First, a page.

15 Aug Where Does Agility Fit in Global Mobility?
The transformation that technology and globalization are unleashing in our world are quite unprecedented. Just on a cursory level, all one needs to do is check who’s in and who’s out of high-tech hubs.
A smart and forward-looking global mobility manager would not rely on the lessons learned during tumultuous change — they would instead look out for even more tougher challenges, find out what they still need to survive and thrive on it, and adapt accordingly.
After all, agility and movement are old friends of global mobility managers, so to speak. Long before the internet became an indispensable part of the workplace, they had always been the most mobile of terms. The two go together, even if they are slightly different.
Global mobility managers always keep their ear to the ground. While radical change is not always welcome, like an economic crash that would reduce the headcount in an international office, they know at the back of their minds that they would have to respond proactively to the change.
Perhaps more than any of their colleagues, they are the most resilient and adaptable when it comes to disruptions. Yet, again because of the unprecedented changes happening, they also realize that all their experience and hard-earned abilities should not tempt them to become complacent.
To always remain agile, and ride the tidal waves of change like expert surfers on the rising sea, there are three aspects three aspects of their job that the adept global mobility manager must continually improve on:
Re-strategizing policy. As this report from Deloitte reminds us, rules, policies, and regulations can still serve as guidelines and the firm foundation of a corporate culture, but they can no longer be regarded as carved in stone.
CEOs and leaders themselves realize that flexibility has to become a norm in coming up with the by-laws that govern their workplace. New ways of doing work like remote working and bring-your-own-devices have literally smashed the traditional timepieces that regulate a worker’s entry and exit out of the office.
Inclusion and diversity are spreading throughout corporate America, and it might only be a matter of time before these values become the norm, and not the exception. A global mobility manager must be prepared to reevaluate the policies that they had championed for decades, and realistically face what the 21st-century office needs today.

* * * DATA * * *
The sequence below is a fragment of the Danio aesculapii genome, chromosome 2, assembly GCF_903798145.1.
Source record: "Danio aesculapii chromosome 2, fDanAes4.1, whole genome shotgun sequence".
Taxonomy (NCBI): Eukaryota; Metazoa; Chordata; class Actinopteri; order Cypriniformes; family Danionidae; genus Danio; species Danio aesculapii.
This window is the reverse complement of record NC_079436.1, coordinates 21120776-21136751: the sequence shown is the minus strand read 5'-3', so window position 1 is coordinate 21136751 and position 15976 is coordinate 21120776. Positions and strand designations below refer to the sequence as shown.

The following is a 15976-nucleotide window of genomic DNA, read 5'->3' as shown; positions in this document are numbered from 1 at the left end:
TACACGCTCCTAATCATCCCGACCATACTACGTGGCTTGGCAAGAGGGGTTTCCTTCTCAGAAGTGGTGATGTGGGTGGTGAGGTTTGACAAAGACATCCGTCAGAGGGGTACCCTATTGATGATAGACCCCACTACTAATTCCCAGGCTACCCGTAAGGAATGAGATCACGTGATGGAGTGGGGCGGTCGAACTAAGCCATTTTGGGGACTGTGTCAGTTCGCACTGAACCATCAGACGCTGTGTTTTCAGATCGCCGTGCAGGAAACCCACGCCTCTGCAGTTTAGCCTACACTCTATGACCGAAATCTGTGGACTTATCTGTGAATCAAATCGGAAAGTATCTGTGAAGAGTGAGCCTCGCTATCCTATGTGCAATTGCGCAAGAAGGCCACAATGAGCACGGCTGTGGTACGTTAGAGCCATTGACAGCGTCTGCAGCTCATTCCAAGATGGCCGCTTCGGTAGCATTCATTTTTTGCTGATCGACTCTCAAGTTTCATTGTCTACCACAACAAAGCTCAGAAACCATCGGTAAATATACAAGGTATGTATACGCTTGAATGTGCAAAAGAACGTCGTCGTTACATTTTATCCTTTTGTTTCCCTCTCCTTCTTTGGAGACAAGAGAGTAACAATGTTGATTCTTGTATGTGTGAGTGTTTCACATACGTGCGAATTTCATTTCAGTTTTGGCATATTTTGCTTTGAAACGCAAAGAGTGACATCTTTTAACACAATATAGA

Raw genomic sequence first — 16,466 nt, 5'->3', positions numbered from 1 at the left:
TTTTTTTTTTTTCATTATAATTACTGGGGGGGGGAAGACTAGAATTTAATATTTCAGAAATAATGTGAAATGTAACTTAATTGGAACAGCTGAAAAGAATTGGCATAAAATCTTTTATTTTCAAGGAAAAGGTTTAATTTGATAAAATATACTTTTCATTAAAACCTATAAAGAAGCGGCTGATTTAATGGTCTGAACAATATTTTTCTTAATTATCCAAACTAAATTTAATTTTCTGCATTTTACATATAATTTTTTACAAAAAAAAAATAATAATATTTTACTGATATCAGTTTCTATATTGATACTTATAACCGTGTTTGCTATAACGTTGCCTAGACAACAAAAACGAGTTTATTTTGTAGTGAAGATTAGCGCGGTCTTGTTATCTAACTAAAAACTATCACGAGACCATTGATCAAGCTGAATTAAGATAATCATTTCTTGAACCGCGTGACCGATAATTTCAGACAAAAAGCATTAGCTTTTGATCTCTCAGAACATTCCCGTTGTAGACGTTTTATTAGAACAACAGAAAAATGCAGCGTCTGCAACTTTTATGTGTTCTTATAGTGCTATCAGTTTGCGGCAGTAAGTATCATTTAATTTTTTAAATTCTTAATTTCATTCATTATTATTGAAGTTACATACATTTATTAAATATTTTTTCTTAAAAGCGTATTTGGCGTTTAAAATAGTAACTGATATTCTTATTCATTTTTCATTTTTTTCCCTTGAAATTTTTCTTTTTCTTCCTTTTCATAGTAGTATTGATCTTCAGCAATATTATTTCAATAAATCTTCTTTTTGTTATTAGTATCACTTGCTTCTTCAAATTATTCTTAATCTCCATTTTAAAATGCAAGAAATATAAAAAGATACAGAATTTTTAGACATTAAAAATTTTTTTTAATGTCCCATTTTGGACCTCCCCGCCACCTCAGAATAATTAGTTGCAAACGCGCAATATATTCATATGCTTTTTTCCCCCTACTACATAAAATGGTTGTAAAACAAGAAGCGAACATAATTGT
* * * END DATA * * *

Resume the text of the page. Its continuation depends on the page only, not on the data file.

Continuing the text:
Leveraging data. Global mobility managers are not called to become data scientists, but they can adapt a few of their tools in order to improve their own results.
As Talent Culture points out, the emergence of big data has demanded precision from professionals from all sectors and all levels. Everything can be measured, given the right tech tools and parameters. The outcome of plans and the feasibility of proposals need no longer be left to guesswork or informed hypotheses.
A global mobility manager who can read data would be able to assess the return on investment of their international recruiting campaign, the specific factors that cause a high attrition rate among assignees, and the effectiveness of online learning courses and mentoring programs.
Regardless of how they feel about the subject, the global mobility manager must be agile enough to appreciate how all this data, including statistics and numbers, is impacting their workplace.
Managing responses during crisis scenarios. Nobody wants to be in the middle of a crisis, but global mobility managers should train themselves to be calm and move quickly and efficiently should the undesirable and unexpected happen.
Personnel Today gives a few examples: how fast can a global mobility manager move to protect their assignee in the event of a terrorist attack?
Or how efficiently can they find the quality talent if one regional source of assignees suddenly becomes inaccessible because of new immigration laws? Can they leverage on their network of contacts like California Corporate Housing if the relocation of a group of assignees suddenly becomes urgent and unavoidable?
The present is rapidly giving way to the future, sometimes faster than the average professional can adapt. But it belongs to the fleet-footed, the alert, and the forward-looking. That is the mindset that global mobility managers should always have to be perpetually agile.